MarketSnapshot: Q4 2020

commercial real estate

  • Market data, charts & graphs of current and historical trends across single-tenant office, industrial & retail properties

  • Overall market trends

  • Market summary & analysis

  • Economic data points

A new year in 2021, or more of the same?

The last 12 months have been full of surprises and changes, but the single-tenant net lease market remained, for the most part, quite resilient. Overall, the sector beat predictions, which estimated net lease sales volume would be lucky to reach $50.0 billion on the year. Instead, significant pent-up demand led to a tremendous fourth quarter of activity – the fifth strongest in history – and with more than $20.5 billion in investment sales reported in the last three months, net lease volume surpassed $60.0 billion on the year.

Cap rates, in addition to investment totals, delivered a bit of a surprise in late 2020 with all three property sectors – office, industrial and retail – reporting slight increases quarter-to-quarter. While the market has been at or near the bottom for quite some time, further cap rate compression was expected in the near term. Industrial cap rates, for example, after finishing third quarter 2020 at an average of 6.02 percent, were projected to possibly dip into the five-percent-range. Instead, industrial rates ended the year at 6.10 percent, with retail rates increasing by two basis points quarter-to-quarter to reach 6.18 percent, and the office sector reporting a seven-basis-point jump to 6.34 percent.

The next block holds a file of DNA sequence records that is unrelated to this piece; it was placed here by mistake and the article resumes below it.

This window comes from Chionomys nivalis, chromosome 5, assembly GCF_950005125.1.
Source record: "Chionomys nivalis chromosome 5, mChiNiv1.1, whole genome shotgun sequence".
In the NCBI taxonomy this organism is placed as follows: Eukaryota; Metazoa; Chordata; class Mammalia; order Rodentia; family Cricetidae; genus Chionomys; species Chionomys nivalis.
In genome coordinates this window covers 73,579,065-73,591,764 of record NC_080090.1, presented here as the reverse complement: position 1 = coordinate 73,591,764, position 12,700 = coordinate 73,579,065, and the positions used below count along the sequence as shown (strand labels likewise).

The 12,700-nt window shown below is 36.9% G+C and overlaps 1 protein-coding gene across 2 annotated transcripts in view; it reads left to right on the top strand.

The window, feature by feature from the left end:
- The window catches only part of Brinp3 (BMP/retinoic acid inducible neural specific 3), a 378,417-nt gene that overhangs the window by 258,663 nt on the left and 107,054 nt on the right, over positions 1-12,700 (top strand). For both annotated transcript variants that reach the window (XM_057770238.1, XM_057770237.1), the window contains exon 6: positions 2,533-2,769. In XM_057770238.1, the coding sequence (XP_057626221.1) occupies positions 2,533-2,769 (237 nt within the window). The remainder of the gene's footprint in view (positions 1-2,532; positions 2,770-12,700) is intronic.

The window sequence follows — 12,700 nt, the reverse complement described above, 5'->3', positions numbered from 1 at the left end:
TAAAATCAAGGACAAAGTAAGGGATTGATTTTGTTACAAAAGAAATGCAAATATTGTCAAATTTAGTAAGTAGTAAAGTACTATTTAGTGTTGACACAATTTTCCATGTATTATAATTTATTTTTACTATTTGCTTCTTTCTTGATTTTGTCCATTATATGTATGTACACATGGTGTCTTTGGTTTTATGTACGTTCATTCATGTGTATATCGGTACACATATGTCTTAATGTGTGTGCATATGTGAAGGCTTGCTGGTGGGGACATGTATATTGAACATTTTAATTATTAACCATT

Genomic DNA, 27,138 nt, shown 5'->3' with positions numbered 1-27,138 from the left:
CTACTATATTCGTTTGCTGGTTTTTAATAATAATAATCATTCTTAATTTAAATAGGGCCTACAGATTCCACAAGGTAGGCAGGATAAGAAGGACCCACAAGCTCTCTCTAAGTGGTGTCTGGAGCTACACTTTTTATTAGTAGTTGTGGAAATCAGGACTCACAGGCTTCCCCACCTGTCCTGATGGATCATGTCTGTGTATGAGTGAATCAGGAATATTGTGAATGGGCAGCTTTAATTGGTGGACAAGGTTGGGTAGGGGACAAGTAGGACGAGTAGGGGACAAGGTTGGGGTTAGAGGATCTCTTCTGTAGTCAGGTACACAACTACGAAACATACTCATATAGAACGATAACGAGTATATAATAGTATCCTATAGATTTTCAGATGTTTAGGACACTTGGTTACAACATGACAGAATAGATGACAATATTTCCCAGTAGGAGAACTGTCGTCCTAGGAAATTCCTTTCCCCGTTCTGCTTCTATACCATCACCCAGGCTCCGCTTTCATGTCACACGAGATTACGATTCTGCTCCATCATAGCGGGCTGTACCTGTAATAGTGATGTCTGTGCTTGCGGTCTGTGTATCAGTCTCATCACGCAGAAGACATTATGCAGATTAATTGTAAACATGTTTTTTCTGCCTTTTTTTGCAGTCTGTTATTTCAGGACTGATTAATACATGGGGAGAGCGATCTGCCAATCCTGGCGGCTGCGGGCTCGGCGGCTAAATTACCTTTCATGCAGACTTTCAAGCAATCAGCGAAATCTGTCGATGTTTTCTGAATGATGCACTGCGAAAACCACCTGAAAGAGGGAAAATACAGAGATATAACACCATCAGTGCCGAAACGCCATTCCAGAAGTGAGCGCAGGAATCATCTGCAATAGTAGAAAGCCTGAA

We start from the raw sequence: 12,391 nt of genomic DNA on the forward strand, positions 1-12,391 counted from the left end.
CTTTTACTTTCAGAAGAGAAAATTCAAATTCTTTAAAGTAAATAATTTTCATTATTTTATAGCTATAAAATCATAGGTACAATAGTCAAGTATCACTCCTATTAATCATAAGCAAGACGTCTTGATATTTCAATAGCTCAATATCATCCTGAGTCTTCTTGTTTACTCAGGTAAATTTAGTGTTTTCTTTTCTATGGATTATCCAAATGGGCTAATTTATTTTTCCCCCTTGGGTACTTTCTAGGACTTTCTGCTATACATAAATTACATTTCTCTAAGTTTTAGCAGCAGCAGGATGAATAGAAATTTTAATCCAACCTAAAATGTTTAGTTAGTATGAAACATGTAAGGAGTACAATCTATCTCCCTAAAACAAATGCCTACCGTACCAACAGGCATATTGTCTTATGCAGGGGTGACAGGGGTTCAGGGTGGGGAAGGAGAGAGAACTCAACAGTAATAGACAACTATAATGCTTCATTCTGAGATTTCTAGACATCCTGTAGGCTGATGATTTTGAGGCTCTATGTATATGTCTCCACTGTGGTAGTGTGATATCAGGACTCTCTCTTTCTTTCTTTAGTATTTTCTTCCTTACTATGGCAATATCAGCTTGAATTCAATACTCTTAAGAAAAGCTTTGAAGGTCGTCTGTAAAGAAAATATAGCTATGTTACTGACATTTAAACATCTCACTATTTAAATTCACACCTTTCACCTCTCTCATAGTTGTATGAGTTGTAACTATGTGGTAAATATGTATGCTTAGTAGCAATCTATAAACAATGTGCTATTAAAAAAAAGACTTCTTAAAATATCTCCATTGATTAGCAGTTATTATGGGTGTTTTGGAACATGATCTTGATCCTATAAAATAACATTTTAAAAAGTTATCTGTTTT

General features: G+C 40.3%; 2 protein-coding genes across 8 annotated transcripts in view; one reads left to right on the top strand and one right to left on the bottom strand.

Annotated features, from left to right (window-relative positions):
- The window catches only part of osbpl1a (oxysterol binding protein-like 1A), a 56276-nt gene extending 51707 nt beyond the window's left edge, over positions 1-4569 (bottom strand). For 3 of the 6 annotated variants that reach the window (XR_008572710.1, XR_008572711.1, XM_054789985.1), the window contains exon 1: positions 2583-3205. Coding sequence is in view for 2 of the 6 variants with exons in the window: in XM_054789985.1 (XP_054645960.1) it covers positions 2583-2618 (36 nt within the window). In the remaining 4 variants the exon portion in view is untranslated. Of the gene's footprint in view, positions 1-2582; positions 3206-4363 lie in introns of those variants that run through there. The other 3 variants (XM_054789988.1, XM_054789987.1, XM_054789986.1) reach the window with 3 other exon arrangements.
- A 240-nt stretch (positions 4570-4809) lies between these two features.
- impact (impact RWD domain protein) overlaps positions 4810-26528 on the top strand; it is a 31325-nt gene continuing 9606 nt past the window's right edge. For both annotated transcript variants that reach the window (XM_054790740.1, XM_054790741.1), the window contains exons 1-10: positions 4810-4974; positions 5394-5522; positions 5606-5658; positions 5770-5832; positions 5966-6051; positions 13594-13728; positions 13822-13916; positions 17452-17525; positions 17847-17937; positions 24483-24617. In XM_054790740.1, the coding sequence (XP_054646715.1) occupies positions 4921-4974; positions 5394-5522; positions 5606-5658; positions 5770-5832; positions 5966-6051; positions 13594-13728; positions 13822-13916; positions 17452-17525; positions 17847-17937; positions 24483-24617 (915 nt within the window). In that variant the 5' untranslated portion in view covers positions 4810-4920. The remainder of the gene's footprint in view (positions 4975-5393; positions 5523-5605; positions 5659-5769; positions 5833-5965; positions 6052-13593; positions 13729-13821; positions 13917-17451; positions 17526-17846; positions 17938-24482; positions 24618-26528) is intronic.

Have we officially hit the bottom for cap rate trends? And how likely is investment momentum to carry over to 2021? By studying what’s currently offered for sale, particularly focusing on those assets that are most likely to actually transact, there’s a good chance fourth quarter’s cap rate uptick was temporary. For the industrial and retail sectors, cap rates are likely to compress further or at least stay stagnant over the next several quarters, while office remains a bit more of a question mark. High quality medical assets and sale leaseback activity may help keep office cap rates from rising drastically in the coming months, although the gap in average rates is expected to widen when compared to industrial and retail averages.

Investor demand and how that translates to sales volume in 2021 remains the biggest unknown. Will the pent-up demand witnessed in fourth quarter translate to a strong first quarter as well? Will essential retail assets and industrial facilities continue to receive the highest attention from investors? Will private buyers hold their market share dominance across the net lease sector, or will they see increased competition from other investor types? We’ll be watching these trends closely over the next 12 months to see if 2021 will be another year of surprises.

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